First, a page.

The mechanism currently being investigated for the effect of stress on early pregnancy is twofold – raised levels of the stress hormone cortisol may suppress progesterone (necessary for pregnancy) and may also make the immune system hostile to the developing embryo.
Acupuncture is also presently being used by practitioners at the Sydney (Australia) IVF clinic in early pregnancy to enhance microcirculation in the uterine lining and the newly developing placenta .
Acupuncture can be used as a proactive supportive treatment once a week until twelve weeks gestation.
Liddell H. Pattison N. Zanderigo A. Recurrent Miscarriage – Out come
After Supportive Care in Early pregnancy. Aust NZ J Obstet Gynaecol
Clifford K. Rai R. Regan L.1997. Future pregnancy outcome in
unexplained recurrent first trimester miscarriage. Human reproduction.
Vol 12 (2) 387- 389
Amenorrhea/ No Periods Research
In Chinese Medicine, fertility is a bi-product of a healthy menstrual cycle. Once healthy menstruation is restored fertility flows naturally from this. To that end the study “The Treatment of 25 Cases of Post Artificial Abortion Blocked Menstruation by Quickening the Blood & Transforming Stasis” by Sang Hai-li found in Blue Poppy Recent Research Report looked specifically at how effective Chinese Medicine is at starting a woman’s period after experiencing secondary amenorrhea. This small study looked at 25 woman from the ages of 22 – 38 who had had an abortion at 50 days gestation. They had not had a period from 2 – 4 months since the abortion. This study showed that Chinese Medicine is extremely effective at getting the menses started after experiencing amenorrhea. After different variations of the formula Sheng Hua Tang where taken 92% had normal menstruation return and the other 8% had menses return with light menstrual flow.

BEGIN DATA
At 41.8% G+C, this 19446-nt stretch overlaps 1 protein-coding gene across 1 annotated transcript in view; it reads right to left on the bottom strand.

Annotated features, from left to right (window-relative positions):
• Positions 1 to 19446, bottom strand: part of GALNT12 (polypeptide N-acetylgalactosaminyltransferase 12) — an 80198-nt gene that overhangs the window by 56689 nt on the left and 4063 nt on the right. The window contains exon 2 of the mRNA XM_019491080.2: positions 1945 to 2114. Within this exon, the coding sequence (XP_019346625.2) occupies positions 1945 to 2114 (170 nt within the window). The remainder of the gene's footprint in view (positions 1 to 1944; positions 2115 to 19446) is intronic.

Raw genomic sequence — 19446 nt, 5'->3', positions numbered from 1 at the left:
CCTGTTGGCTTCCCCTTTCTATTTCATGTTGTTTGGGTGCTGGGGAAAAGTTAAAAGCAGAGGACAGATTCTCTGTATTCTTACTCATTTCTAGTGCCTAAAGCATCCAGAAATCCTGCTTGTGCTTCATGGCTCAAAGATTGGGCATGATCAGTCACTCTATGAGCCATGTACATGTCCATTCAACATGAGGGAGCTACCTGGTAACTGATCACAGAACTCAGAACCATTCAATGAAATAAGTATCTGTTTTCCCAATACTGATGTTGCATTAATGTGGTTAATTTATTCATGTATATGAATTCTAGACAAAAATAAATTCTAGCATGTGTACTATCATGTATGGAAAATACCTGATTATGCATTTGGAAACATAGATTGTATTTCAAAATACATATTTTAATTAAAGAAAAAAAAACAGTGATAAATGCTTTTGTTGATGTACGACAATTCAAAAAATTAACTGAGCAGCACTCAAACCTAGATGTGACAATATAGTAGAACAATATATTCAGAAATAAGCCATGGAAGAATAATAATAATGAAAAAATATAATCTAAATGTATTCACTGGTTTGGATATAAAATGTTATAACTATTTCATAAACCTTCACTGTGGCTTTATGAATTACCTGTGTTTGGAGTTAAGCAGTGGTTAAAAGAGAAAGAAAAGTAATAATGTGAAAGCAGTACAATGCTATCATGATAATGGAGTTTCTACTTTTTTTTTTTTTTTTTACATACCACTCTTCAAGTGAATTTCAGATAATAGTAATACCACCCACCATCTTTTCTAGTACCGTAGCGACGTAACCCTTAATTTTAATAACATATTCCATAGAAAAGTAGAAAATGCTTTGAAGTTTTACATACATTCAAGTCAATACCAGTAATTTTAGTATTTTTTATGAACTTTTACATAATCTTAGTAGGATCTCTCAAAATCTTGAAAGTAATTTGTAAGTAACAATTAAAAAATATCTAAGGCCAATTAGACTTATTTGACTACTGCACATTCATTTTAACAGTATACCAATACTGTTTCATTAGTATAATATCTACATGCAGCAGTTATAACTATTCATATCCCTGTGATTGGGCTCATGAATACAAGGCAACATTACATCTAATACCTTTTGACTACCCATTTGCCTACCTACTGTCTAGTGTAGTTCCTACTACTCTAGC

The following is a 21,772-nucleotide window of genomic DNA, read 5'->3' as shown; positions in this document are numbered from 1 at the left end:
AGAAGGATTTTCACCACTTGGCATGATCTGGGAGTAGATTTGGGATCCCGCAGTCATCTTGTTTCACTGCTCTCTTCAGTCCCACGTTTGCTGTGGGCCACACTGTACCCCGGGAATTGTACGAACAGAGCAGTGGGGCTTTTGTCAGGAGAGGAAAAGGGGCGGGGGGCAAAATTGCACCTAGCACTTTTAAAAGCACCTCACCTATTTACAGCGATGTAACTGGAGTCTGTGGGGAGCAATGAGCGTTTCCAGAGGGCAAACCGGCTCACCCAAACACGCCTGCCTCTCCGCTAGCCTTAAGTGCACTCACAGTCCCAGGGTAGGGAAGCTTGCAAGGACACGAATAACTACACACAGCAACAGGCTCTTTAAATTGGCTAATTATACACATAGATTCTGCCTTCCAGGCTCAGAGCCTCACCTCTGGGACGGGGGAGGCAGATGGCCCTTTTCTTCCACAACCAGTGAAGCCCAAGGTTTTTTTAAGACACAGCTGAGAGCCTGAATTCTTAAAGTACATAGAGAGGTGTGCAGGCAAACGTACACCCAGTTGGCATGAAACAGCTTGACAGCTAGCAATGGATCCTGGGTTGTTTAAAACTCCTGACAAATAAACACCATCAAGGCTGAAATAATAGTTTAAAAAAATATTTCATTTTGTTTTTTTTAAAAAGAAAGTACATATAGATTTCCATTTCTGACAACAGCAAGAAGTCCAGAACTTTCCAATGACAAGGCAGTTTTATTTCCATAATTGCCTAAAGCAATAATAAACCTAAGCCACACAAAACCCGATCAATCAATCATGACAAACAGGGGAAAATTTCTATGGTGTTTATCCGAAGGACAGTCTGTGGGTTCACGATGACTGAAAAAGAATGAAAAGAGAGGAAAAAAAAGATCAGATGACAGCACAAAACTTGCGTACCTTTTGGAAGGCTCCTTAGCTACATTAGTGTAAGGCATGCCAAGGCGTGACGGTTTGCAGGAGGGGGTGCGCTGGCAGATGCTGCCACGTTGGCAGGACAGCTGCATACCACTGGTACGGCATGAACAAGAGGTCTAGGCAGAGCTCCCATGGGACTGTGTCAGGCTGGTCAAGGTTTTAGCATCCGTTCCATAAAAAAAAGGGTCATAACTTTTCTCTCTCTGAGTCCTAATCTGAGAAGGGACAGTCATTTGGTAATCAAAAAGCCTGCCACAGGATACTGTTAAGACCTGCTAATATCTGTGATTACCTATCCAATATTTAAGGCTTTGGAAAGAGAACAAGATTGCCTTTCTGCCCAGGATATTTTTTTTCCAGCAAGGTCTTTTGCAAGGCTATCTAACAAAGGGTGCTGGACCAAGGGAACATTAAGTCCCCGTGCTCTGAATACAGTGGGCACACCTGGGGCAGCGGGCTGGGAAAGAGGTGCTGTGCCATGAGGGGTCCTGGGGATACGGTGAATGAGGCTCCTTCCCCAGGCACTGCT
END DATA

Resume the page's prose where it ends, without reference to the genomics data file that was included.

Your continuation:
Another study “Hypothalamic-Central Nervous System Amenorrhea